A new indie platformer from Ratalaika, Peasant Knight is coming to the Nintendo Switch, Playstation 4 and Playstation Vita. The latter two are a cross-buy purchase, and we tested the Vita version for this review.
In Peasant Knight, there’s a plot of sorts. There’s an evil wizard, and a common knight who dares stand up against him and sets out to save the land. It’s presented in a short series of slides before the game starts, and completely vanishes from view right after that. Peasant Knight is firmly about the gameplay, with a simple hook and easy to understand (yet hard to master) controls that make you think this would probably work fine as a mobile title as well.
As with the recent Necrosphere Deluxe release for the Vita, Peasant Knight changes up the platformer genre by experimenting a bit with its control scheme. The game is most akin to Jack ‘n Jill DX though, if you’re comparing it to other Vita games. In this game by developer 4AM your little knight charges forward automatically after you start a level, and it’s up to you to make sure he doesn’t meet certain doom (too often and too quickly). To do this, you only have two control options available to you: jumping and stopping.
Initial levels are simple enough, ranging from your knight charging straight into the exit portal to carefully timed jumps over pits, walls, saws and other obstacles. Later on, other portals are introduced that transport you to different places inside the level, and you have things like elevators and laser beams that will trigger as well (for which you often need to stop for a second). This is where just relying on quick reflexes will no longer be enough, as Peasant Knight has puzzle platformer elements as well.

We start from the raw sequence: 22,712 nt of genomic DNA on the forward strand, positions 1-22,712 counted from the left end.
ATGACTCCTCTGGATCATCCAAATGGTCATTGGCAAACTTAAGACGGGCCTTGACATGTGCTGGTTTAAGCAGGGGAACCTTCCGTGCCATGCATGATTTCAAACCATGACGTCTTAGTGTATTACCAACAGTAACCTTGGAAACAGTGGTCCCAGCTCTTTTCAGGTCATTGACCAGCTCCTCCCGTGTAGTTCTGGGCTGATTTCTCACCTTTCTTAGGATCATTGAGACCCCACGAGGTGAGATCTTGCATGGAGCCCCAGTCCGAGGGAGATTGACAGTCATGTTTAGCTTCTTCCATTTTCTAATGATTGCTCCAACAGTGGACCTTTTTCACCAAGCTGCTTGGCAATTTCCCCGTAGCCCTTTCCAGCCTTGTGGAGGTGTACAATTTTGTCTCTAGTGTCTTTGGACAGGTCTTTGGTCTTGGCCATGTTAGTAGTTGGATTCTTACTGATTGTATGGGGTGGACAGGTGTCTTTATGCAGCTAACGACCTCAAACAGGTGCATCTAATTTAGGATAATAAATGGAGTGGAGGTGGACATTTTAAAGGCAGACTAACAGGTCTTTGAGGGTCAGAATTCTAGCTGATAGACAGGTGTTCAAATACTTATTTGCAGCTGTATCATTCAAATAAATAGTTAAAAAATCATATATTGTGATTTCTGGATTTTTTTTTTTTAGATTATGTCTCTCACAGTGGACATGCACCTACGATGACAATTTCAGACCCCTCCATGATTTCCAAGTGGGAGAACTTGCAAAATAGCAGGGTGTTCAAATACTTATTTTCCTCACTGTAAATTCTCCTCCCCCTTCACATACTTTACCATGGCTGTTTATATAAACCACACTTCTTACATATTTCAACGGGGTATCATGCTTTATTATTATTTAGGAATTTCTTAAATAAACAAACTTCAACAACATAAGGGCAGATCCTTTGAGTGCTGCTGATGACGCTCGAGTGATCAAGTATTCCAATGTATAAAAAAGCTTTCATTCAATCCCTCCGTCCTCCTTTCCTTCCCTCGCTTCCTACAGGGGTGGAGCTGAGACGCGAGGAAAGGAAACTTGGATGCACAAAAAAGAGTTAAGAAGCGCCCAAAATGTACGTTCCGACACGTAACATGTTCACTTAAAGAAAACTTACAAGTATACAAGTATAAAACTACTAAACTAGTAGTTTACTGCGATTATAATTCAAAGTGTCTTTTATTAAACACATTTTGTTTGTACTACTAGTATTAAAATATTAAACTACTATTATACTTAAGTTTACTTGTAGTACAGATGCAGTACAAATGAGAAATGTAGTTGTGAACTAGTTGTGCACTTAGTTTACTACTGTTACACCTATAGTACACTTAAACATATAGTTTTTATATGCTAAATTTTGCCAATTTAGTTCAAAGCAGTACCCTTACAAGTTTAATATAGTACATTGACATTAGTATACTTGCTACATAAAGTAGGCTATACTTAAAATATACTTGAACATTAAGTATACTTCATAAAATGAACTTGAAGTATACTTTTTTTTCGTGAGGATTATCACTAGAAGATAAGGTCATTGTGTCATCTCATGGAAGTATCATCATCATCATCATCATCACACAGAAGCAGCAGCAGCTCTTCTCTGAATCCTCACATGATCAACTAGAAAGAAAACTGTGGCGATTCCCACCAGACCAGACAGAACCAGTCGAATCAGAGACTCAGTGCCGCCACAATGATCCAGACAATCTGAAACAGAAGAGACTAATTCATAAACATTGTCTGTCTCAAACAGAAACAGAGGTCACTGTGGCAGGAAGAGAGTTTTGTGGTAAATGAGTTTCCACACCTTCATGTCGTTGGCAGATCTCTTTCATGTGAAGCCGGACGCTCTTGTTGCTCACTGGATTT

As if figuring out how to get to the end wasn’t hard enough, there is also a time element, as your knight gets hit by lightning if you tread too carefully – causing an immediate restart. There are 80 levels, the second half of which can get quite challenging to the point of bringing frustration to the more casual platforming fans out there. Luckily, you don’t need to get that far to unlock all of the game’s trophies – the last one (assuming you fall victim to a few traps here and there) unlocks in level 47.
The Vita version lacks the local multiplayer support that the console versions have, for obvious reasons. As such, there is a limited amount of lasting appeal here – there’s very little reason to go back after you beat all the levels. Luckily, there’s a matching budget price tag – though plenty of players will likely see Peasant Knight as a good opportunity to add another platinum trophy to their list. As a puzzle platformer, there are better options out there, but Peasant Knight is a nice short diversion.